Sacramentans, it’s time to cry wolf, to protect those canines. Wolf recovery in California has only barely begun. Here’s Sacramento’s chance on October 2, 2013 to speak out about supporting the California Wolf Center by helping to protect wolves as an endangered species. Californians are at a historic crossroads for wolf recovery. Will you lend your voice to help wolves? Check out the campaign’s site.
The California Wolf Center is co-sponsoring a pre-hearing meet-up organized by its friends at Defenders of Wildlife, who will be training wolf supporters to testify on behalf of wolves. (Click here for helpful talking points). There will short talks by inspirational leaders, refreshments, and fun activities. Even if you do not wish to testify, your presence will make a huge difference in showing support for wolves.
The U.S. Fish and Wildlife Service (FWS) extended the comment period on its proposal to de-list nearly all gray wolves across the country
It’s holding public hearings on this proposal and on planned changes that could threaten the future of Mexican gray wolves. Wolves need supporters like you to come in person to show your support for continued federal protections for wolves and to make sure Mexican gray wolves have the best chance at recovery. The U.S. Fish and Wildlife Service (FWS) has only scheduled three hearings across the country, so every voice counts.
Click for details on the Sacramento hearing on October 2, 2013. Click for details on the Albuquerque hearing on October 4, 2013. Check out this website for more information about The California Wolf Center. If you’re a California resident, now is your opportunity to make a difference for wolves. Federal protections are critical to ensure a future for wolves in our state. Your presence at this hearing on October 2, 2013 will help make that happen. Join the California Wolf Center in Sacramento on October 2, 2013 to make a difference for wolves. The program operates from 3:30 p.m. – 6:00 p.m. for the pre-hearing meet-up and training. The location is the Comstock Ball Room of the hotel, The Clarion Inn at 1401 Arden Way. in Sacramento.
Then from 6:00 p.m. to 8:30 p.m. is the Official FWS hearing in the Martinique Ball Room. Please RSVP here if you plan to attend the Sacramento hearing. For more information, check out the Facebook page for the California Wolf Center.
The U.S. Fish and Wildlife Service (FWS) is planning to implement changes that threaten the continued existence of Mexican gray wolves. Only one hearing will be held on this proposal
Science and conservation groups throughout the four corners states and beyond are organizing a Save the Lobo event on the day of the hearing. Mexican gray wolves need your support to ensure their recovery. Currently, they stand at the brink of extinction.
Your testimony in support of Mexican gray wolves will help put this endangered species back on track to recovery (click here for talking points). Even if you prefer not to testify, your presence will provide crucial support.
Will you also make a difference for wolves on October 4th in Albuquerque? After the Sacramento meeting, on October 4, 2013 will be a meeting in Albuquerque, NM. Please RSVP here if you plan to attend the Albuquerque hearing.
The Albuquerque hearing runs from 3:30 p.m. for the pre-hearing meet-up and refreshments. Then at 4:00 p.m. is the Training by Defenders of Wildlife. At 5:00 p.m. will be the Save the Lobo Rally in Albuquerque. Then at 6:00 p.m. will be the Official FWS hearing. If you’re going to Albuqurque, the location is the Embassy Suites hotel, 1000 Woodward Place NE, Albuquerque, NM 87102.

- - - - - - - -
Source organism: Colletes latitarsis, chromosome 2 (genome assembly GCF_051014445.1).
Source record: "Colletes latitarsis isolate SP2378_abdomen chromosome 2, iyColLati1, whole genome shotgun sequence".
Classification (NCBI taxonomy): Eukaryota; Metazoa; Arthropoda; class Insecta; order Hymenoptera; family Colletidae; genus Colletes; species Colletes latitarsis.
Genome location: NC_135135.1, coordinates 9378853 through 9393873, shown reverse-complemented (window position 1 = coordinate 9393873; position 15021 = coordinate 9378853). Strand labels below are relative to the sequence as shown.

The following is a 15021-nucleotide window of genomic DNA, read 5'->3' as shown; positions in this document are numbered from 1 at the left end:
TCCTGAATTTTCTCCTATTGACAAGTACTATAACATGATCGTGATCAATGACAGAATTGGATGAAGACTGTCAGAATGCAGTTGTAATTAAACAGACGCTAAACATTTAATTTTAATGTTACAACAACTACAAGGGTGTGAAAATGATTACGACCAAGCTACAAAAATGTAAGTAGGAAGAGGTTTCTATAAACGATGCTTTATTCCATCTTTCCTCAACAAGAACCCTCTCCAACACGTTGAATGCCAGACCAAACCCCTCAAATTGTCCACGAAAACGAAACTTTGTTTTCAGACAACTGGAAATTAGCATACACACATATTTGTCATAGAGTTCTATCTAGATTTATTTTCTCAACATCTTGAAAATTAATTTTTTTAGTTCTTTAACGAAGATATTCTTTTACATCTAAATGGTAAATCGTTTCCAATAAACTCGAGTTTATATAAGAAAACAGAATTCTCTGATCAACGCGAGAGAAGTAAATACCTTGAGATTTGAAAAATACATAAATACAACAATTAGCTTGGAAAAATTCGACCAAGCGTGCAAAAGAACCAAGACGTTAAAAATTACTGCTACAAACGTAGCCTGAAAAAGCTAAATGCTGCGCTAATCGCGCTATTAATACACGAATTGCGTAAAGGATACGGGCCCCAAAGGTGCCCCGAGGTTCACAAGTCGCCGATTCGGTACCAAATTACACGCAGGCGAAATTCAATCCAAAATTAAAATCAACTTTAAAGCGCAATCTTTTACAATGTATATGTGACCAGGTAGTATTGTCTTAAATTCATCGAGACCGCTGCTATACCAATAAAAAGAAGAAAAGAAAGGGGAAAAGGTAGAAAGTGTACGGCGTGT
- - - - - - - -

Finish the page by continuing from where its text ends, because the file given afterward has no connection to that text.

Sacramento will host one of three hearings in the West on the federal government’s proposal to withdraw Endangered Species Act protection for the gray wolf
You can read more about the issue in a September 10, 2013 Sacramento Bee news article by Matt Weiser, “Hearing in Sacramento Oct. 2 on federal protection of gray wolf.” You can attend the meeting or email your comments, or send your comments in by letter. The hearing will be held October 2, 2013 from 6:00 p.m. to 8:30 p.m. at the Clarion Inn, in the Martinique Ball Room, 1401 Arden Way, in Sacramento.
Join in at the meeting if you disagree (or agree) with the U.S. Fish and Wildlife proposal to take the gray wolf off of the endangered species list in 42 states, including California and Oregon. Once the wolf comes off the endangered species list, it opens the probability of hunters killing wolves. And how many people actually eat wolves? Hunting for meat is one thing, but hunting wolves for sport is a different issue.
The question arises whether there are too many wolves and whether or not they need to be hunted
The proposal is based on evidence that the species now exists in sufficient numbers to sustain itself after being reintroduced in several states more than a decade ago. There have been some cruelties to wild animals reported in the media. Who decides when a population of canines is too many?
Some people eat wolf meat as a gourmet delicacy, which is disturbing to vegans and to those who have canine pets. And recipes for cooking wolf meat have been uploaded on various websites. Check out the culinary sites such as Wolf Butchering, Cooking & Recipes | Facebook. There’s diversity in opinion about wolves varying from those who rescue wolves to those who hunt them.
Should California have wolves? At this time, there are no wolves in California. If you remember last year the wandering gray wolf, possibly in search of a mate, trekked hundreds of miles from Oregon to California. The wolf, known as OR7 walked back to Oregon now, and has been in Oregon since March 1, 2013, possibly still in search of a mate after spending more than a year in Northern California..
The California Department of Fish and Wildlife expect more wolves to eventually walk into California
Will the next wolf that crosses into California be hunted as a trophy? Or will the California Department of Fish and Wildlife finish their recovery and management plan for the wolf species? People interested in protecting wolves want to know which environmental groups have petitioned the state to protect the wolves. And they are concerned why the petition is still pending and when a decision will be made. You can comment publicly about the federal delisting proposal for the wolf.